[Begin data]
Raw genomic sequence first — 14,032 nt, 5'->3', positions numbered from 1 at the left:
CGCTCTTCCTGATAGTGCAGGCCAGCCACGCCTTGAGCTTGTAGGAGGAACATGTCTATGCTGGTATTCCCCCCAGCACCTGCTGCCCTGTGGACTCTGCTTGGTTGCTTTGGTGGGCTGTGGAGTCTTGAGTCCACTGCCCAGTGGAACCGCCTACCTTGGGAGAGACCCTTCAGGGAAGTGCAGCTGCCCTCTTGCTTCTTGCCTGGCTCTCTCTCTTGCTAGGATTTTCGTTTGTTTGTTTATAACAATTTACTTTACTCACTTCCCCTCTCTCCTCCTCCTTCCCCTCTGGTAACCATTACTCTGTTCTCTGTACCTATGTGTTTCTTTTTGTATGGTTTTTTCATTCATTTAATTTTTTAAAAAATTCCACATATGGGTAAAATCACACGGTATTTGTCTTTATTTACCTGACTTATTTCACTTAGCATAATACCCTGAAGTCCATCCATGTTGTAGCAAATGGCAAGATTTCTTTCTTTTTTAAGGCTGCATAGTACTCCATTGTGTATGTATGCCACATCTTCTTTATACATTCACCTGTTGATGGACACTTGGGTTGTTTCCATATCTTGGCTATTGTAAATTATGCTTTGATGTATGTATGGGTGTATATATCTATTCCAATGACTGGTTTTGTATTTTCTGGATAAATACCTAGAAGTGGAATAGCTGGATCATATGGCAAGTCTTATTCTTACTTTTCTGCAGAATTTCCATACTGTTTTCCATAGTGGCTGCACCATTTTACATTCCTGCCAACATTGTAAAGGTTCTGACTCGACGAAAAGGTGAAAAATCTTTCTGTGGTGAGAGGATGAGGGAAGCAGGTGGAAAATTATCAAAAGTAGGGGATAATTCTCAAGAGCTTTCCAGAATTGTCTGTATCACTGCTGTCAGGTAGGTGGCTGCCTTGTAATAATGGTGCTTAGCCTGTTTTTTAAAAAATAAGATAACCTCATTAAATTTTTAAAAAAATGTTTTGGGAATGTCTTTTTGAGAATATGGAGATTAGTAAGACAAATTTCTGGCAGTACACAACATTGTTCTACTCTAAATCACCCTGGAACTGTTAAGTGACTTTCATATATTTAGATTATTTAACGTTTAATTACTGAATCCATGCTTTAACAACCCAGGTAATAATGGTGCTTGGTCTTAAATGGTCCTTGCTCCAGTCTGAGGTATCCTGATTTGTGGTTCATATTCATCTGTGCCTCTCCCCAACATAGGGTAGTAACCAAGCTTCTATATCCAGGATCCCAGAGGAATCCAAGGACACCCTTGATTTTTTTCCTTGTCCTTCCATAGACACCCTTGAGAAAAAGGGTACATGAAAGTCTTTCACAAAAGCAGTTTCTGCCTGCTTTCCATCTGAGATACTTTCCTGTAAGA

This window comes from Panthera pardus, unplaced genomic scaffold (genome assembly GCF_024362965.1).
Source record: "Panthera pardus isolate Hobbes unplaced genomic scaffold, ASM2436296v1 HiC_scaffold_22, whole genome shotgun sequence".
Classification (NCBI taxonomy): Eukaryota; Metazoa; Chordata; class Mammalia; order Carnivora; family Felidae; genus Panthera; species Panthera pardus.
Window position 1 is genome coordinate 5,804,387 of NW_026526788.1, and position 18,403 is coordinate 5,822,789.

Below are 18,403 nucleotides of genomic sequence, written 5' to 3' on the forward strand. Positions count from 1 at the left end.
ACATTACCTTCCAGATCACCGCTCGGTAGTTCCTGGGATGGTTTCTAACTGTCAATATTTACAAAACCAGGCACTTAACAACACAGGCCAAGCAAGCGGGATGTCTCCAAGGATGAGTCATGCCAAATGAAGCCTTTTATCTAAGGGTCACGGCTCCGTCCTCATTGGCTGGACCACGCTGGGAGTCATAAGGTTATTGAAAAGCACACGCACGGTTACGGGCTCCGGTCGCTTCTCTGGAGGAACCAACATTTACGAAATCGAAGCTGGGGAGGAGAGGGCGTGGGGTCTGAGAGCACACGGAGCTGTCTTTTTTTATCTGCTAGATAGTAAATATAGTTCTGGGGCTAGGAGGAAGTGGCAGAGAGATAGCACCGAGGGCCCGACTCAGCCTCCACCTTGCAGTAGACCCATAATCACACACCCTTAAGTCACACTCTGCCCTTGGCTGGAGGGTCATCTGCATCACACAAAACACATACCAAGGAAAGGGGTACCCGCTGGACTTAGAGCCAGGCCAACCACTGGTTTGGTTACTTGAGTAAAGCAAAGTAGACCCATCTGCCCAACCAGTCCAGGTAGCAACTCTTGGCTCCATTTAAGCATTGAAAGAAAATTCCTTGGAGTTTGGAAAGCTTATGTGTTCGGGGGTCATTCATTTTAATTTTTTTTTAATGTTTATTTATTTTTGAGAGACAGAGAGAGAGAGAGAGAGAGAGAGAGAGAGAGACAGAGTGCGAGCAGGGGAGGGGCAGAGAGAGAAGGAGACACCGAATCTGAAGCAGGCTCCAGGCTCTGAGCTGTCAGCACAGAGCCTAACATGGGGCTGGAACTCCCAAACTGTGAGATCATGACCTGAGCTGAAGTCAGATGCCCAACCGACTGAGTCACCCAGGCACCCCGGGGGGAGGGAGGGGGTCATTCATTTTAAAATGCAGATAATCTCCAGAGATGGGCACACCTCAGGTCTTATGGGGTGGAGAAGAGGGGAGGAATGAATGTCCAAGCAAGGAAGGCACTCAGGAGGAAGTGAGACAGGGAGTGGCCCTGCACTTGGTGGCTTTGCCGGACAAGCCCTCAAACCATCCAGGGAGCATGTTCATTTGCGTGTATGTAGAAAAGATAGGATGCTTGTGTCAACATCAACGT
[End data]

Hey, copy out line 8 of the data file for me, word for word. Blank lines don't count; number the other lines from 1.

ACATTACCTTCCAGATCACCGCTCGGTAGTTCCTGGGATGGTTTCTAACTGTCAATATTTACAAAACCAGGCACTTAACAACACAGGCCAAGCAAGCGGGATGTCTCCAAGGATGAGTCATGCCAAATGAAGCCTTTTATCTAAGGGTCACGGCTCCGTCCTCATTGGCTGGACCACGCTGGGAGTCATAAGGTTATTGAAAAGCACACGCACGGTTACGGGCTCCGGTCGCTTCTCTGGAGGAACCAACATTTACGAAATCGAAGCTGGGGAGGAGAGGGCGTGGGGTCTGAGAGCACACGGAGCTGTCTTTTTTTATCTGCTAGATAGTAAATATAGTTCTGGGGCTAGGAGGAAGTGGCAGAGAGATAGCACCGAGGGCCCGACTCAGCCTCCACCTTGCAGTAGACCCATAATCACACACCCTTAAGTCACACTCTGCCCTTGGCTGGAGGGTCATCTGCATCACACAAAACACATACCAAGGAAAGGGGTACCCGCTGGACTTAGAGCCAGGCCAACCACTGGTTTGGTTACTTGAGTAAAGCAAAGTAGACCCATCTGCCCAACCAGTCCAGGTAGCAACTCTTGGCTCCATTTAAGCATTGAAAGAAAATTCCTTGGAGTTTGGAAAGCTTATGTGTTCGGGGGTCATTCATTTTAATTTTTTTTTAATGTTTATTTATTTTTGAGAGACAGAGAGAGAGAGAGAGAGAGAGAGAGAGAGAGACAGAGTGCGAGCAGGGGAGGGGCAGAGAGAGAAGGAGACACCGAATCTGAAGCAGGCTCCAGGCTCTGAGCTGTCAGCACAGAGCCTAACATGGGGCTGGAACTCCCAAACTGTGAGATCATGACCTGAGCTGAAGTCAGATGCCCAACCGACTGAGTCACCCAGGCACCCCGGGGGGAGGGAGGGGGTCATTCATTTTAAAATGCAGATAATCTCCAGAGATGGGCACACCTCAGGTCTTATGGGGTGGAGAAGAGGGGAGGAATGAATGTCCAAGCAAGGAAGGCACTCAGGAGGAAGTGAGACAGGGAGTGGCCCTGCACTTGGTGGCTTTGCCGGACAAGCCCTCAAACCATCCAGGGAGCATGTTCATTTGCGTGTATGTAGAAAAGATAGGATGCTTGTGTCAACATCAACGT